What has NICE said?

Pegaspargase (Oncaspar) is recommended as a possible treatment for untreated, newly diagnosed acute lymphoblastic leukaemia.

What does this mean for me?

If you have untreated, newly diagnosed acute lymphoblastic leukaemia, and your doctor thinks that pegaspargase is the right treatment, you should be able to have it on the NHS.

Pegaspargase should be available on the NHS within 3 months.

If you are not eligible for treatment as described above, you should be able to continue taking pegaspargase until you and your doctor decide it is the right time to stop.

The condition and the treatment

Leukaemia is a type of cancer that affects white blood cells.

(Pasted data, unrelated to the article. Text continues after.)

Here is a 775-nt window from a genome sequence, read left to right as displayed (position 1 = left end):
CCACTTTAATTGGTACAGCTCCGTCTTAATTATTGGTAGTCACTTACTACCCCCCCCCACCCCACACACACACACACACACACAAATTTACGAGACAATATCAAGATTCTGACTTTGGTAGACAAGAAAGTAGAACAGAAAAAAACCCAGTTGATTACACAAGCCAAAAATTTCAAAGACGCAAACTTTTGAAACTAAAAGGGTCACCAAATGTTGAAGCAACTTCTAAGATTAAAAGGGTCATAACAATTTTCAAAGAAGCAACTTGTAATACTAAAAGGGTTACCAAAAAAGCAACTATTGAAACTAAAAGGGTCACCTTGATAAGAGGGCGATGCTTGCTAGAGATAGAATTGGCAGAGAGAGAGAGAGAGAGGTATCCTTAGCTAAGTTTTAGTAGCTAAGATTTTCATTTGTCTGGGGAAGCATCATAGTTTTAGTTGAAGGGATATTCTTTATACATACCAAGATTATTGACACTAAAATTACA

In people with acute lymphoblastic leukaemia, stem cells inside the bone marrow (spongy material inside the bones) make too many white blood cells that aren't fully developed and don't work properly.

Symptoms include tiredness, unusual bleeding and frequent infections, which get worse as more under-developed white blood cells are made.

Treatments for acute lymphoblastic leukaemia include cell transplants and different types of drugs. Pegaspargase is a type of drug that helps to kill cancer cells.

NHS Choices may be a good place to find out more.

These organisations can give you advice and support:

NICE is not responsible for the quality or accuracy of any information or advice provided by these organisations.

ISBN: 978-1-4731-2083-9

  • Information Standard